Brandon First is thrilled to have been instrumental in bringing the 2019 Tim Hortons Brier to Brandon Manitoba. We started chasing this dream almost a decade ago with the creation of a multi-phase Curling Event Hosting Strategy put together with partners from the local curling community, the City and the Keystone Centre. The group first successfully pursued the 2014 Viterra (then Safeway) Men’s Provincial Championships which introduced us to key people in the Curling event industry, renewed and reinforced our relationship with Curling Canada, and put us on the path to hosting our next major curling event.
In November of 2015 we were able to announce that Brandon would be host to the 2016 Canada Cup of Curling, featuring 10 of the top men’s and women’s teams in the Nation. The winners of this event earned a berth into the Roar of the Rings, the Olympic qualifier, the following December.
After Brandon’s successful hosting of the Canada Cup, which generated 1.2 Million dollars of economic impact to the city, Brandon First and the local committee confirmed it’s readiness to go after the Brier Knowing that with the right bid we would be awarded the prestigious national men’s championships, the team dug in, got the support needed in all areas from the venue, to funding, to support letters from local officials, and Brandon First prepared a bid for the Brier. Waiting on pins and needles after the submission, in September of 2017 word came that 37 years after our last Brier, Brandon would host the 2019 event.
At the press announcement for the event, vice chairs Jackie Nichol, Nate Andrews and Ryan Shields were named as the three local champions for the event. Each tackling a separate sector of the event, the expertise they gained in Brandon’s previous curling event outings will serve them well for the Brier.
Having the chance to lead an event of this magnitude is a once in a lifetime opportunity that is not lost on Jackie Nichol, who like Shields and Andrews, grew up in a curling focused family. As Vice Chair of Hosting her role will have her integrated throughout the event in areas from lounges to transportation. Her journey to the Brier started when she was Executive Director of Brandon First and attended the event in Kamloops in 2014. From there she was a key cog in the machine to bring the Brier to this city. “Being a part of something that changes your community for the better is just amazing,” she says, “Westman curling fans are some of the most loyal in the world, so it’s just a thrill to bring this event back to Brandon.”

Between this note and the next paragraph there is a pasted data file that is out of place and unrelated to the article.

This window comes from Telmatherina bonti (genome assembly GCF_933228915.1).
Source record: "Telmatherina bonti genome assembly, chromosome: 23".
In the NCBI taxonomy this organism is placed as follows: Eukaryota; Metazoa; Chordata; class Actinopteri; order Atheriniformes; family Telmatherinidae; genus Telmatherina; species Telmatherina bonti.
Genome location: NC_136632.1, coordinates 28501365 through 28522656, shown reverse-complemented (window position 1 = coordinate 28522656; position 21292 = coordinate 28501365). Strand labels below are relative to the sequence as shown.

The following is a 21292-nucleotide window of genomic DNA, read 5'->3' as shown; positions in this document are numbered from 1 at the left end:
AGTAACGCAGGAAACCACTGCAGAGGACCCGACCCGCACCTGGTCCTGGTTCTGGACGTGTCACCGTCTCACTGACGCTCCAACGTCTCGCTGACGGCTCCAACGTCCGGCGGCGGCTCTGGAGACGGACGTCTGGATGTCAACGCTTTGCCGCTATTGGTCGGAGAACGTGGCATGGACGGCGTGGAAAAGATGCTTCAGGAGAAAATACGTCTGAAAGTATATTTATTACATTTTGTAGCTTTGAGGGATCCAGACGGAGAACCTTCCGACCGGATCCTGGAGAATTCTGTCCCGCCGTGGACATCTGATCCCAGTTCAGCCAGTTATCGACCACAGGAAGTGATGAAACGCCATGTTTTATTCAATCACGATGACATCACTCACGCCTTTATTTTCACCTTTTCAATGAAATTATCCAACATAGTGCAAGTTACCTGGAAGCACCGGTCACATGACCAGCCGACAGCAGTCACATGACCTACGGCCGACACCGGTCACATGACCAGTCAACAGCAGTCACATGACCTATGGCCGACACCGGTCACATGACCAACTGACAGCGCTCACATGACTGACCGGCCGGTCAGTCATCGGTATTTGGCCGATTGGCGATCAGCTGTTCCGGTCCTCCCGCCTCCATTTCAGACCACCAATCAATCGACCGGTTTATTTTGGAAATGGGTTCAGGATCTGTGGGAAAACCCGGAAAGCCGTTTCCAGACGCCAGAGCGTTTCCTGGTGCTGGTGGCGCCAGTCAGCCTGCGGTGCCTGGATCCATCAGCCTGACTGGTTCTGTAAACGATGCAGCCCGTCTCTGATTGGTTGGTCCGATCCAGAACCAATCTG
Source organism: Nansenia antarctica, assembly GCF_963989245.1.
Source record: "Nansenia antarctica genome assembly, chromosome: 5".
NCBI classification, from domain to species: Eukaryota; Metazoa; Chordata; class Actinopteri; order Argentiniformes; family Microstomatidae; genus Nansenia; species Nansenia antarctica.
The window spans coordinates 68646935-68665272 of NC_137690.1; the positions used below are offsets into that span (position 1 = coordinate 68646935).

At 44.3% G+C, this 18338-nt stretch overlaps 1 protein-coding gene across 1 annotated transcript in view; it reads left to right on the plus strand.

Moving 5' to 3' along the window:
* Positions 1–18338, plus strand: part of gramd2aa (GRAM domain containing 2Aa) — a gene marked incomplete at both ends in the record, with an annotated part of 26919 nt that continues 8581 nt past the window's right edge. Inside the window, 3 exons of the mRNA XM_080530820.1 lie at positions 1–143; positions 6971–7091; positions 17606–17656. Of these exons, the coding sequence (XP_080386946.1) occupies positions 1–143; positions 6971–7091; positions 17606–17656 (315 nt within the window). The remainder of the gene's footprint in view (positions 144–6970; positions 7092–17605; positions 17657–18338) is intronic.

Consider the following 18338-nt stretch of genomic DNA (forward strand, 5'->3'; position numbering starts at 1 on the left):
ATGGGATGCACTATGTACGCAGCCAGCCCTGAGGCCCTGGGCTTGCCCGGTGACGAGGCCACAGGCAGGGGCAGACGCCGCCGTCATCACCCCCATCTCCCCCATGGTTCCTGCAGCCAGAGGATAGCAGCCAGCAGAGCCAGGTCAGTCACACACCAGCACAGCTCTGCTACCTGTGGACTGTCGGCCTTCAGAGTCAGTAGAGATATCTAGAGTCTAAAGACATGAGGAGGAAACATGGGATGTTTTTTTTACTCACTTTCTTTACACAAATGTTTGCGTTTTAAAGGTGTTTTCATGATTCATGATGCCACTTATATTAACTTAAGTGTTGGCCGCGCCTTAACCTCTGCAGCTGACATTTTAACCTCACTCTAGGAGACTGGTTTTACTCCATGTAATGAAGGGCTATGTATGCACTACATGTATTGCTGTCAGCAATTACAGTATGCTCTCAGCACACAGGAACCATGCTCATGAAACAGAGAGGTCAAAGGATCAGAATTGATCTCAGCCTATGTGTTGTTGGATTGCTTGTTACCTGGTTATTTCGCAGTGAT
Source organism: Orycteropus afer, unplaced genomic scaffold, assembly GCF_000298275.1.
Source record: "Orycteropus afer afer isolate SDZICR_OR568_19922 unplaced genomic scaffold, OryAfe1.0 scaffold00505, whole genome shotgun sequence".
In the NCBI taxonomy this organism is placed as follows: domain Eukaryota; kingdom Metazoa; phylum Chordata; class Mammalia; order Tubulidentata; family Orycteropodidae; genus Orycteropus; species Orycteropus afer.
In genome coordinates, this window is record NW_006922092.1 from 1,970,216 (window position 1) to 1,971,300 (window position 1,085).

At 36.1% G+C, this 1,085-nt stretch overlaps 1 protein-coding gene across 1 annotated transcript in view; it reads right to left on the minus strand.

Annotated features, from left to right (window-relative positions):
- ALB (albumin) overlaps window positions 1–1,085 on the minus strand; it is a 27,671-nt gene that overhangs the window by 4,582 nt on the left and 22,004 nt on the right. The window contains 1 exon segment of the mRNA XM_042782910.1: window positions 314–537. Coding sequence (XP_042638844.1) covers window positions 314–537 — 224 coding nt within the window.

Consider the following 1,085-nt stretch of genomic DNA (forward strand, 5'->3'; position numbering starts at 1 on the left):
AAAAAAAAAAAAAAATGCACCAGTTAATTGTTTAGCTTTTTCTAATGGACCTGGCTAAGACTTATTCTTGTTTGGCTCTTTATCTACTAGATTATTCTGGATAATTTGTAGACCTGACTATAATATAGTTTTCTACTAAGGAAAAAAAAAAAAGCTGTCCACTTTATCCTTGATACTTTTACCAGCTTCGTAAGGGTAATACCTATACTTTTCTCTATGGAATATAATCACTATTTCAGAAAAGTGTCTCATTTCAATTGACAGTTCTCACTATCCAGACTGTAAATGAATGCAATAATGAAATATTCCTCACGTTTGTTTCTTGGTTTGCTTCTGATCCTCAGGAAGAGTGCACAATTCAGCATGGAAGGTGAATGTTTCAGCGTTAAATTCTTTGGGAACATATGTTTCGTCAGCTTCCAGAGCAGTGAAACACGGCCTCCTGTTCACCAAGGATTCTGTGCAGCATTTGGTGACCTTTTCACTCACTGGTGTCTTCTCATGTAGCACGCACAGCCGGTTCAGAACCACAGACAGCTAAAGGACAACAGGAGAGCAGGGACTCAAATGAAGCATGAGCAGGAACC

Of getting involved with an event of this size and scope, Vice Chair of Volunteers and Special Events Ryan Shields says to trust your instincts and jump in with both feet. “Just do it,” he says “Put yourself out there. Be willing to be part of a team. Lean on some mentors, I was able to lean on Jeff Cristall through all three of these events, and learn from him and his past experience.”
“Try it once and let yourself feel the result of something so spectacular, you will be hooked.” Vice Chair of Facilities, Nate Andrews agrees, “Sometimes I still have a hard time believing I’m not still that seven-year-old kid getting his picture taken with Brier Bear.” His lifelong passion for the sport made getting involved in a major capacity a no-brainer, though he didn’t always feel that way “I’d be lying if I told you not very long ago I would never imagine taking on a role like this.”
Everyone involved knows that all the hard work and dedication is going to pay off and this event is going to be the talk of the town for so many years after this. Andrews calls the Brier the pinnacle of all curling events: “It has taken on a life of its own and for decades every small-town curler has dreamed of going to the Brier.” Illustrating perfectly that Manitoba, and Westman in particular, is ‘Curling Country’ he adds “The history is so entrenched in our local curling culture. The Brier brings out the best of what is great about the pure grassroots nature of the sport itself.”
Shields and Andrews were also co-chairs of the Canada Cup in 2016 and with Nichol have seen the curling strategy work its way from the committee planning table for the 2015 Provincials toward this ultimate goal. “It’s the most prestigious curling event in the world,” Shields says of the Brier, “We have the most competitive and skilled curlers in Canada and to have them all on the same arena all at the same time, you can’t beat the atmosphere.”
The first Brier occurred in 1929 and has been contested annually ever since, excepting the years of the second World War. This year is the second year to use a 16 team, two pool draw. This allows Team Canada as well as Northwest Territories and Nunavut to have teams in the national contest. To decide the final team of the sixteen, a wild card game will take place on March 1st at 7pm. Admission to that draw will be free to the public, making it a perfect opportunity for as many fans as possible to take in some of that top level competition.
As we look to the future of Curling in Brandon, we will continue our large event strategy of building an event cycle that works for the hosting region, the local clubs, Curl Manitoba and Curling Canada. This successful strategy solidifies Brandon as a prime host city for Curling events for years to come. “It’s going to leave a legacy in town, and to be a part of that,” Shields says, “even a small part of that, will be something I remember forever, and my kids will be able to look back on. I know we look back on the ’82 directors (of which one was none other than Neil Andrews, late father of ’19 Brier Co-chair Nate Andrews) and refer back to them, so it’s a legacy that will live on forever.”